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"Importing/Reasons not to localize a game" Discussion

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"Importing/Reasons not to localize a game" Discussion

Post  Starlight on Sun Jul 10, 2011 10:37 am

It's a taboo subject I guess....

I have only ever imported one game and that was to experience what it's like.

Needless to say....it's a special experience which should only be taken into account for games you WANT!

Apparently, European game collectors have always been at it (since the NES era), and Operation Rainfall does bring to light that maybe American gamers aren't used to it as much as Europeans.

I agree that the games should be available everywhere and I don't buy the "We need to make profit there" bullcrap...music has ALWAYS been universal Disc wise and there are examples of bands like Rammstein being bought the world over because they have a small set of fans in other places and it doesn't bite into their profit at all.

Why are gaming companies finding it so hard to localize cult games when films and music can theoretically be bought no matter where you are? (I will agree that Japanese films are hard to come by without subtitles and the fact that DVDs have now the stupid region locking that games have had for so long).

This isn't just about profit sometimes.....this is about getting out there and BEING a recognizable company....did SEGA think that Sonic wouldn't sell when he was first released? OF COURSE THEY DID! What about Nintendo's Super Mario Bros? Or Zelda? Why did these games sell? Because they took a risk...plus they put their name out there.

A very famous example is Square Enix....for some reason they never sold a Final Fantasy game in Europe prior to VII....why was that? They didn't think it would sell? Oh...what's this? We get Terranigma, Mystic Quest and a few other titles....why did VII succeed? It was a great game (although overrated), but they established themselves with those lesser known games....and what has happened now? The FF forums have more EU based fans then in the US! (nothing against the American fans by the way....the fanbase just exploded in Europe)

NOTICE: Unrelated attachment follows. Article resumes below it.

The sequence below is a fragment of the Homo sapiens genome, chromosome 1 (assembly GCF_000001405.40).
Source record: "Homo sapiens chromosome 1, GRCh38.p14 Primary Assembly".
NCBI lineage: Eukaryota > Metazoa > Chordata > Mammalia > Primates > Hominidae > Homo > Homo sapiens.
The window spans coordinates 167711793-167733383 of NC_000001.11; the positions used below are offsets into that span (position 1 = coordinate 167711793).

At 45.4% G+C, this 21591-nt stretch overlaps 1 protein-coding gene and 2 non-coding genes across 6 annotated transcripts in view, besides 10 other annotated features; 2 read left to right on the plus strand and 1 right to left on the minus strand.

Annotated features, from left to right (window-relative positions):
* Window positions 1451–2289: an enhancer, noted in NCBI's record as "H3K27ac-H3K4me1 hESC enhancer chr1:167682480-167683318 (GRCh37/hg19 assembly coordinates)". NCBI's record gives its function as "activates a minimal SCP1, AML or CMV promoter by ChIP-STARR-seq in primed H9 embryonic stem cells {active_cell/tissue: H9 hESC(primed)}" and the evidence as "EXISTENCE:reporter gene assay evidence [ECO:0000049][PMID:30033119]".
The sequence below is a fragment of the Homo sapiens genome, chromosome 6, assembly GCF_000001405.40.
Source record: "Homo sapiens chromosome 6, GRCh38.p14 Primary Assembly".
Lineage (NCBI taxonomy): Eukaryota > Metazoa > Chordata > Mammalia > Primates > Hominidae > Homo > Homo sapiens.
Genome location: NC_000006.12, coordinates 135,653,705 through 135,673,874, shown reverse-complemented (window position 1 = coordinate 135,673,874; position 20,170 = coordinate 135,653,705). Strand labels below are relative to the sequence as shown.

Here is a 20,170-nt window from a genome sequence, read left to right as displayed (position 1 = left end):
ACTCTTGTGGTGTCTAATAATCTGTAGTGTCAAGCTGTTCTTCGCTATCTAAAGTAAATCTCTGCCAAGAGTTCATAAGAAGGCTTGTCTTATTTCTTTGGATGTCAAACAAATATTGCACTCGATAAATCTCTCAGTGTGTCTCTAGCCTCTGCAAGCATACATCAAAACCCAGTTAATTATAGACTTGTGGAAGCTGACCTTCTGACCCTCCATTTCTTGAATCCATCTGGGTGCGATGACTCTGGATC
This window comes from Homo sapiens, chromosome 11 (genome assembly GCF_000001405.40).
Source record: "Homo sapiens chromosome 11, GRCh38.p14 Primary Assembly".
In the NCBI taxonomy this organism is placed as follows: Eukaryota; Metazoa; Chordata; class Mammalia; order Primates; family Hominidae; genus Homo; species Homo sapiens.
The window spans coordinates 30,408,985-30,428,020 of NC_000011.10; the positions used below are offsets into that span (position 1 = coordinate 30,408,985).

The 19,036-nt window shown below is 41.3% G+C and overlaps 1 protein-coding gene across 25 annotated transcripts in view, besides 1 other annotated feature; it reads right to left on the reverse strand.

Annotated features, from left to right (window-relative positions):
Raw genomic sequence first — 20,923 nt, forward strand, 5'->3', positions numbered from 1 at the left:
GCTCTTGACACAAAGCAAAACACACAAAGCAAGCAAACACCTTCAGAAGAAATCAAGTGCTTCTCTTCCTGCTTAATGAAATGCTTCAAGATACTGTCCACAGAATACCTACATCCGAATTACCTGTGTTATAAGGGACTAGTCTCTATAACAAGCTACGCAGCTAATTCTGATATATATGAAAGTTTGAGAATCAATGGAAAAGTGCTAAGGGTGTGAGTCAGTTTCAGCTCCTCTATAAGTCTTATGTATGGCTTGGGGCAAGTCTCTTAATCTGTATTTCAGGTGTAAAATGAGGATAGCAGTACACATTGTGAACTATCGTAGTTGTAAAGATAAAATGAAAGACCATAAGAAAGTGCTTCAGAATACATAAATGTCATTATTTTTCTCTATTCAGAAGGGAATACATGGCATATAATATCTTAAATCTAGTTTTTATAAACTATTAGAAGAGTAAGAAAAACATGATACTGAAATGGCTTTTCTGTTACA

Now, on a recent example...ATLUS became well known lately through a spin off of their main franchise....they took a risk!

So now that's out of the way....how do you feel about importing and do you think they should just release games that take risks if the quality is there and let untranslated games be sold worldwide? not everyone will buy a untranslated game....but if the consoles were region free, they may see an inkling of how the game could potentially sell through their natives living abroad.

As an extra note, Xenoblade should sell by the first section of the name alone (Xenogears anyone?)

Just noticed another stupid thing about region locking...some programmer has to get PAID to region lock the thing....it would cost less to not let him do that as well...

Discuss!

Starlight
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Re: "Importing/Reasons not to localize a game" Discussion

Post  Adminassassin on Sun Jul 10, 2011 12:14 pm

Importing is the way to go, when possible.
I've imported a few games, mostly ones that are light on foreign language and of course, on region-free systems.
Case examples:
Meccha! Taiko no Tastujin: 7-tsu...yadda bladda blah blah
Taiko Drum Master DS 2, none of the gameplay needs explaining and little in the story mode will require a walkthrough.

Jump! Superstars
Very language heavy but there are some great full-walkthroughs for the non-Moonspeaking people out there.

Umineko no Naku Koro Ni
Full English patch available for free! I get the best of both worlds, supporting the creators with a Japanese copy/download and don't have to deal with a NA company ----ing things up.

WHY THIS DOESNT APPLY TO THE WHOLE WII THING:
A considerable amount of people on sites will say "well just import it and stop complaining."
There are 2 main reasons why these people should go back to playing on train tracks instead of trying to converse, as they are likely better at the first.
1) Region-locking. The Wii has it. The 360 has it. The 3DS has it and so will the Wii U. (No word on the Playstation Fore or Sexbox720) It's not reasonable to pay hundreds of dollars for a foreign console to play a few games, especially if they still fall into the next barrier.
2) Not translated. Sorry, but I'm your typical American. I can speak English only (but can pretend to/swear in a few others) and I can't play a JRPG with walls of text or hours of cutscenes in another language.

SOLUTION: